Happily divorced? But can your ex still claim on your finances?

17th October 2022


by Daniel Sims, Solicitor, Family Law Department


Yes! Your ex-spouse could come after your savings and pension!

More and more couples are now informally separating, and later starting their own divorce cases online, without solicitors.

The new ‘no fault’ system online has made it easier to progress a divorce, but many spouses do not realise that the financial claims – dealing with the house and the pensions – still need to be sorted out, separately.

Claims remain open until a Clean Break Financial Order has been endorsed by the Family Court. Even if you had an agreement and have been separated, or even divorced, for years, the financial claims live on unless there is a Court Order.

A few years ago, an ex-wife made a claim against her ex-husband 19 years after they were divorced, when she found out he had become a millionaire, having developed a successful a wind turbine company. The Courts allowed the ex-wife to proceed, and the ex-husband eventually agreed to pay her enough to close the case.

Those separating but not wishing to start a divorce should consider entering into a formal Separation Agreement, which can record how they wish to deal with the house and pensions, on a ‘no going back’ basis.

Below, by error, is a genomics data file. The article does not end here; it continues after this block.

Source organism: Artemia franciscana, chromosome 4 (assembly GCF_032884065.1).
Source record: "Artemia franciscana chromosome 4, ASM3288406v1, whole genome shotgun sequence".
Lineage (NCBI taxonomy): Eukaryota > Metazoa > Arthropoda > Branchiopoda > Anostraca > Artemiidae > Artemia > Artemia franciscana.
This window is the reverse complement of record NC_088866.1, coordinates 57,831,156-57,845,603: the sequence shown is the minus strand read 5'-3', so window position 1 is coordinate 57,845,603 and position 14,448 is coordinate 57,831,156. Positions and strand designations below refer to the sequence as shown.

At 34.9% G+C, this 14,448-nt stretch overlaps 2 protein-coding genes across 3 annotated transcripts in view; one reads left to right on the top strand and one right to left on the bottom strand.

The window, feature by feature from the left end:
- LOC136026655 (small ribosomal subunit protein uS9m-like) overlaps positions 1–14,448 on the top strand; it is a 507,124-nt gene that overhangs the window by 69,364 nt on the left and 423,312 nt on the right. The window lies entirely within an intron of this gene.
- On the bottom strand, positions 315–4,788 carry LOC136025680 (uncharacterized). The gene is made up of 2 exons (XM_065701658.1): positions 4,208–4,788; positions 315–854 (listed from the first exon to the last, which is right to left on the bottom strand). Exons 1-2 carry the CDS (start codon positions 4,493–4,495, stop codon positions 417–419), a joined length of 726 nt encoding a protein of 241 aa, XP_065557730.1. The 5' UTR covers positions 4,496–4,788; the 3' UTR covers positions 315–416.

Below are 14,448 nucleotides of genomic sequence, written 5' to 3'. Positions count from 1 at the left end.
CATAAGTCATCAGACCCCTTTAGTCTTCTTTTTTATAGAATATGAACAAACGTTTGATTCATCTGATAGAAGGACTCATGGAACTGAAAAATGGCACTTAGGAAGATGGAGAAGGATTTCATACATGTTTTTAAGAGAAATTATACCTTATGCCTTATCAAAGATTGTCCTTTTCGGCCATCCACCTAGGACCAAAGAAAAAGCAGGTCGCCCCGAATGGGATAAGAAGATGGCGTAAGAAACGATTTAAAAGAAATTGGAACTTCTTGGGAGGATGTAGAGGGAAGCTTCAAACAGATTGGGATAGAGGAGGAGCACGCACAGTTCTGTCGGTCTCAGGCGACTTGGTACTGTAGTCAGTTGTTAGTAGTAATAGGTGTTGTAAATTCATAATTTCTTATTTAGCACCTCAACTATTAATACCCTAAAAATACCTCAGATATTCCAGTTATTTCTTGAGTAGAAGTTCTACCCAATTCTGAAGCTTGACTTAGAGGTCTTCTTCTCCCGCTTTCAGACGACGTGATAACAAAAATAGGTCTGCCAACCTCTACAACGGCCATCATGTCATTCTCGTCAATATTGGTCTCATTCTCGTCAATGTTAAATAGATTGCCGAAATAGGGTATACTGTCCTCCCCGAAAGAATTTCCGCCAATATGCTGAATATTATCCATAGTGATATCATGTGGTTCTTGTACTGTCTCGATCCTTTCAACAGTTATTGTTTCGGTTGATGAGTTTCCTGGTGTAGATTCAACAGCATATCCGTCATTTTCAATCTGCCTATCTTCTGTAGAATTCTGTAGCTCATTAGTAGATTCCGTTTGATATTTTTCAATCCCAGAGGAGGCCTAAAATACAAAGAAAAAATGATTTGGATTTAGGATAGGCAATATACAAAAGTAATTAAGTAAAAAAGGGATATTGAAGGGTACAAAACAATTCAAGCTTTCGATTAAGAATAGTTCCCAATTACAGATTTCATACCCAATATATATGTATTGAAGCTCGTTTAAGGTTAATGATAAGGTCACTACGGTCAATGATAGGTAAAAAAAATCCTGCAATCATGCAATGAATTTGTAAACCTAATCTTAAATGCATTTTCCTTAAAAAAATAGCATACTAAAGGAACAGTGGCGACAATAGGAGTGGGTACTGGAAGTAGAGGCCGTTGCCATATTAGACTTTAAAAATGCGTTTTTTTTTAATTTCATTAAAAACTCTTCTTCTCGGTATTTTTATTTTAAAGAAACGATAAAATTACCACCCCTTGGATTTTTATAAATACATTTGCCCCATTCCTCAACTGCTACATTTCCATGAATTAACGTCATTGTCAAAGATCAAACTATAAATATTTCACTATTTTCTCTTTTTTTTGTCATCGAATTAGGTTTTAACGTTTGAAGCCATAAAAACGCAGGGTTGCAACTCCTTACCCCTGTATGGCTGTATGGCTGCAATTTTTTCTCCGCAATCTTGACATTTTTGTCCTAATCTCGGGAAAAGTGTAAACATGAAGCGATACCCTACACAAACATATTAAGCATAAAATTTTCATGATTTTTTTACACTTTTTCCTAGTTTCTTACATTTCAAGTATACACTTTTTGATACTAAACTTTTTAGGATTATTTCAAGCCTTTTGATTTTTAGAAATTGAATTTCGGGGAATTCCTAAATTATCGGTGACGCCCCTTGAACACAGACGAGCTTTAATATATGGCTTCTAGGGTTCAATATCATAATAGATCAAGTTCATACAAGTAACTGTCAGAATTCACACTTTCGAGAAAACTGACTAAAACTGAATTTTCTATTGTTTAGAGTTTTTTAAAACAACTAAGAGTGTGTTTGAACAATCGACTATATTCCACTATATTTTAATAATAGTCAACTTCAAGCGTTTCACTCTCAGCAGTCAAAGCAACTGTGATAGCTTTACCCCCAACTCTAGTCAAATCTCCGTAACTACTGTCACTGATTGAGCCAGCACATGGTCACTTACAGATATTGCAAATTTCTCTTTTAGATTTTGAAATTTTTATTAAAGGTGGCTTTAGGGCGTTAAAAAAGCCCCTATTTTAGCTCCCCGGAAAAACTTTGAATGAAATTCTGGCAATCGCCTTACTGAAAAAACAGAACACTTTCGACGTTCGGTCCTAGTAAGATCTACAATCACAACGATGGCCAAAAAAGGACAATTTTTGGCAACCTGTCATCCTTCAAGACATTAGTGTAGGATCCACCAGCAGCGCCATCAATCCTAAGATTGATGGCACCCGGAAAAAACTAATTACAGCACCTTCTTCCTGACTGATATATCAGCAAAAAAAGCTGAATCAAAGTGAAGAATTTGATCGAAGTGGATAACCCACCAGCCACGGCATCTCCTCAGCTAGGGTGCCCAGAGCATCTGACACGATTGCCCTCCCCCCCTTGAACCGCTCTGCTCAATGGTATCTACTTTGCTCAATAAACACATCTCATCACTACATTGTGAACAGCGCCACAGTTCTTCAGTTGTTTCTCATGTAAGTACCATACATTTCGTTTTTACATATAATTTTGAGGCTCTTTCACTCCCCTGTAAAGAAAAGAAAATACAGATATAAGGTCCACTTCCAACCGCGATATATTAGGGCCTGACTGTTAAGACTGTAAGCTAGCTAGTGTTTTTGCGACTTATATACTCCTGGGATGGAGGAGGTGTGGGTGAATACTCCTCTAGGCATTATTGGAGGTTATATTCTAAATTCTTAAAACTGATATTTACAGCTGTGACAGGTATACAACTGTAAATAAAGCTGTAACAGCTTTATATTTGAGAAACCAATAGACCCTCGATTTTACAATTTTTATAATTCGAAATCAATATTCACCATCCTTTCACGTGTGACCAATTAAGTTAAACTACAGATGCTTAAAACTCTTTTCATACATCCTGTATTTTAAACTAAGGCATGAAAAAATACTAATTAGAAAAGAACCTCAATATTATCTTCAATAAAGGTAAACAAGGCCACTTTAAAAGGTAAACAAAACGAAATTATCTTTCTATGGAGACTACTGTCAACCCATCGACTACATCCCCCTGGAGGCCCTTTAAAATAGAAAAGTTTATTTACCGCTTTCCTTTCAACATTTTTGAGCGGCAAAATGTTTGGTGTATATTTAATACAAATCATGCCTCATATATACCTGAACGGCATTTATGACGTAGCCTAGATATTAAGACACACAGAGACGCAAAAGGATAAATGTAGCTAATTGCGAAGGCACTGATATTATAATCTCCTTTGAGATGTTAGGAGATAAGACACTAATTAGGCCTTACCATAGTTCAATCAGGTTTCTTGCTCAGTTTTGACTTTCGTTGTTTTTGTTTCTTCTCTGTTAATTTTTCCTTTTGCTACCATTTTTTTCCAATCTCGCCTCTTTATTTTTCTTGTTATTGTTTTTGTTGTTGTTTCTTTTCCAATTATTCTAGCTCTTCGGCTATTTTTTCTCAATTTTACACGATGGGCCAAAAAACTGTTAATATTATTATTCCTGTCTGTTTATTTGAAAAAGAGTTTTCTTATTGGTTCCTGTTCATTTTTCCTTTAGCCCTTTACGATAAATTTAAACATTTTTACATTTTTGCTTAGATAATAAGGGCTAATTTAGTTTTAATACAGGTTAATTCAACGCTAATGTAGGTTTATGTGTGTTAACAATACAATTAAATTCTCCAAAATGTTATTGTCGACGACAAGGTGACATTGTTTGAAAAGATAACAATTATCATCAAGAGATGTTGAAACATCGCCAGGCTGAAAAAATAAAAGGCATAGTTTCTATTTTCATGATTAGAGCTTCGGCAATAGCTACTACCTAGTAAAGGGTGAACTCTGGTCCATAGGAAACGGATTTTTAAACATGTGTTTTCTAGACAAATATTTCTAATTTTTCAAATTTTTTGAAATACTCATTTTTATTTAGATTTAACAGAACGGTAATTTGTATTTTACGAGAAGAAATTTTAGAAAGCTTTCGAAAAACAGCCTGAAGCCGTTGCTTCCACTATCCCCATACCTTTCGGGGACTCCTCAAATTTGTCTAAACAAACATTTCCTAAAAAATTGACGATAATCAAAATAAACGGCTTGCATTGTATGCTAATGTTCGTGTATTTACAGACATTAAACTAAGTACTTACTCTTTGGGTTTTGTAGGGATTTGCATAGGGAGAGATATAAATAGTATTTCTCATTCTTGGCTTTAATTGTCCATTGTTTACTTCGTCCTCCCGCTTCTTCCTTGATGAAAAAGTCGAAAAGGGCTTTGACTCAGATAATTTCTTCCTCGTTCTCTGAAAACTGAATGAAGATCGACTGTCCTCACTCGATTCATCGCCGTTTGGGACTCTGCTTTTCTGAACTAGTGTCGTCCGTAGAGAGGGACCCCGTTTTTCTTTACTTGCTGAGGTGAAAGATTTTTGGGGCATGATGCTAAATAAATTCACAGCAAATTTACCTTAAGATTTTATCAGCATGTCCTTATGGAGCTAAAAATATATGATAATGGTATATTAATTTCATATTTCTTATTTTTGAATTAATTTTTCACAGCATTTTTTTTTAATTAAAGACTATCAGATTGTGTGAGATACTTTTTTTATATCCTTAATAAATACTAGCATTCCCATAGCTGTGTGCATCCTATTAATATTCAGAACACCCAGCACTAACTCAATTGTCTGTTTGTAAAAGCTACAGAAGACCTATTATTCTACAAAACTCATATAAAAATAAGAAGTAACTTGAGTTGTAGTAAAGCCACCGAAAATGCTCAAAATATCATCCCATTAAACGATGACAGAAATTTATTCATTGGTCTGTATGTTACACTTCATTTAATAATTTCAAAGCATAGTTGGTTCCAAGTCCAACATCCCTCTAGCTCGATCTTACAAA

Those with divorce proceedings, should look to try and ‘convert’ a settlement into a Clean Break Financial Remedy Consent Order, which the Court can make legally binding.

The ‘Clean Break’ clause can provide peace of mind that the ex-spouse will not try and make any claims on inheritances, lottery wins, or successful business, 19 years later!

If you need specialist divorce advice, you can contact Daniel Sims from our expert family law team today by email danielsims@fraserdawbarns.com or telephone 01553 666407.


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This article aims to supply general information, but it is not intended to constitute advice. Every effort is made to ensure that the law referred to is correct at the date of publication and to avoid any statement which may mislead. However, no duty of care is assumed to any person and no liability is accepted for any omission or inaccuracy. Always seek advice specific to your own circumstances.  Fraser Dawbarns LLP are always happy to provide such advice.

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